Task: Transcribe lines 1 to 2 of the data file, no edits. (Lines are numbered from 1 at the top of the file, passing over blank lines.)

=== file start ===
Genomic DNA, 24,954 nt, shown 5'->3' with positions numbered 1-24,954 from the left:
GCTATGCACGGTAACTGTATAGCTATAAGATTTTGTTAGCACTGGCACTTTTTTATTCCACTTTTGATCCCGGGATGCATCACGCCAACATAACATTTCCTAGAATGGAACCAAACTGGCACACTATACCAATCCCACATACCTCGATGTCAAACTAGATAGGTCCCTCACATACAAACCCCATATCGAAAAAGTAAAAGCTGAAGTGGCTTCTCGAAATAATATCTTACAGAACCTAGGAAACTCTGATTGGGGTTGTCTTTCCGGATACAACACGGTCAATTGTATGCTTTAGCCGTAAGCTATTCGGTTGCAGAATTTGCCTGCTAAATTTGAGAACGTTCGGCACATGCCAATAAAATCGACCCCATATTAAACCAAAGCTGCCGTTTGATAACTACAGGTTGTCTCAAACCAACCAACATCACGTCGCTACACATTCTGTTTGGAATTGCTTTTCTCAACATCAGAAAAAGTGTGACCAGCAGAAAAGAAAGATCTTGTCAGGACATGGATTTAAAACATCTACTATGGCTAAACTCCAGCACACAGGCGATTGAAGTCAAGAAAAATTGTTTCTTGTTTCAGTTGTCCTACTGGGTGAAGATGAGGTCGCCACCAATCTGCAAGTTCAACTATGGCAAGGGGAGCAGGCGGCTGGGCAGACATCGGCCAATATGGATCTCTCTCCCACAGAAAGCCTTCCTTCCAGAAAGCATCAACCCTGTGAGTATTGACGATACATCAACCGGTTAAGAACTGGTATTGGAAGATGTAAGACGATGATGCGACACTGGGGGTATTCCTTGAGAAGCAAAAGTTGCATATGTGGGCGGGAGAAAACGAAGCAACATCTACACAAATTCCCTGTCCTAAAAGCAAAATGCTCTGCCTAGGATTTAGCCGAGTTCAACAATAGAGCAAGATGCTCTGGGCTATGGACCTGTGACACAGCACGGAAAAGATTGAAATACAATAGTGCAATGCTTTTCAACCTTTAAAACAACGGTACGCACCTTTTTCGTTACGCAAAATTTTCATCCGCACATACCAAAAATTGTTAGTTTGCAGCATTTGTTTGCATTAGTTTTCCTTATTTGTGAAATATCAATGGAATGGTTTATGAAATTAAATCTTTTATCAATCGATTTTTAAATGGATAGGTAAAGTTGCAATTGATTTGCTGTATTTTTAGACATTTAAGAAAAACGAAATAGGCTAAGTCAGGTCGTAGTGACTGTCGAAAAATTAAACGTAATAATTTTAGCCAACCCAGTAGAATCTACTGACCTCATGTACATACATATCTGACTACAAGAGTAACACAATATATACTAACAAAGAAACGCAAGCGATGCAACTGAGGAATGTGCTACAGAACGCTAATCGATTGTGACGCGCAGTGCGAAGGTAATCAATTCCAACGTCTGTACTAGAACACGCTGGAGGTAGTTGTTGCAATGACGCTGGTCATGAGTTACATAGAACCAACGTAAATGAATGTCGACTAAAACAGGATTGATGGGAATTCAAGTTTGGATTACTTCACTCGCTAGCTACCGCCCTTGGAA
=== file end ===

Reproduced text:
Genomic DNA, 24,954 nt, shown 5'->3' with positions numbered 1-24,954 from the left:
GCTATGCACGGTAACTGTATAGCTATAAGATTTTGTTAGCACTGGCACTTTTTTATTCCACTTTTGATCCCGGGATGCATCACGCCAACATAACATTTCCTAGAATGGAACCAAACTGGCACACTATACCAATCCCACATACCTCGATGTCAAACTAGATAGGTCCCTCACATACAAACCCCATATCGAAAAAGTAAAAGCTGAAGTGGCTTCTCGAAATAATATCTTACAGAACCTAGGAAACTCTGATTGGGGTTGTCTTTCCGGATACAACACGGTCAATTGTATGCTTTAGCCGTAAGCTATTCGGTTGCAGAATTTGCCTGCTAAATTTGAGAACGTTCGGCACATGCCAATAAAATCGACCCCATATTAAACCAAAGCTGCCGTTTGATAACTACAGGTTGTCTCAAACCAACCAACATCACGTCGCTACACATTCTGTTTGGAATTGCTTTTCTCAACATCAGAAAAAGTGTGACCAGCAGAAAAGAAAGATCTTGTCAGGACATGGATTTAAAACATCTACTATGGCTAAACTCCAGCACACAGGCGATTGAAGTCAAGAAAAATTGTTTCTTGTTTCAGTTGTCCTACTGGGTGAAGATGAGGTCGCCACCAATCTGCAAGTTCAACTATGGCAAGGGGAGCAGGCGGCTGGGCAGACATCGGCCAATATGGATCTCTCTCCCACAGAAAGCCTTCCTTCCAGAAAGCATCAACCCTGTGAGTATTGACGATACATCAACCGGTTAAGAACTGGTATTGGAAGATGTAAGACGATGATGCGACACTGGGGGTATTCCTTGAGAAGCAAAAGTTGCATATGTGGGCGGGAGAAAACGAAGCAACATCTACACAAATTCCCTGTCCTAAAAGCAAAATGCTCTGCCTAGGATTTAGCCGAGTTCAACAATAGAGCAAGATGCTCTGGGCTATGGACCTGTGACACAGCACGGAAAAGATTGAAATACAATAGTGCAATGCTTTTCAACCTTTAAAACAACGGTACGCACCTTTTTCGTTACGCAAAATTTTCATCCGCACATACCAAAAATTGTTAGTTTGCAGCATTTGTTTGCATTAGTTTTCCTTATTTGTGAAATATCAATGGAATGGTTTATGAAATTAAATCTTTTATCAATCGATTTTTAAATGGATAGGTAAAGTTGCAATTGATTTGCTGTATTTTTAGACATTTAAGAAAAACGAAATAGGCTAAGTCAGGTCGTAGTGACTGTCGAAAAATTAAACGTAATAATTTTAGCCAACCCAGTAGAATCTACTGACCTCATGTACATACATATCTGACTACAAGAGTAACACAATATATACTAACAAAGAAACGCAAGCGATGCAACTGAGGAATGTGCTACAGAACGCTAATCGATTGTGACGCGCAGTGCGAAGGTAATCAATTCCAACGTCTGTACTAGAACACGCTGGAGGTAGTTGTTGCAATGACGCTGGTCATGAGTTACATAGAACCAACGTAAATGAATGTCGACTAAAACAGGATTGATGGGAATTCAAGTTTGGATTACTTCACTCGCTAGCTACCGCCCTTGGAA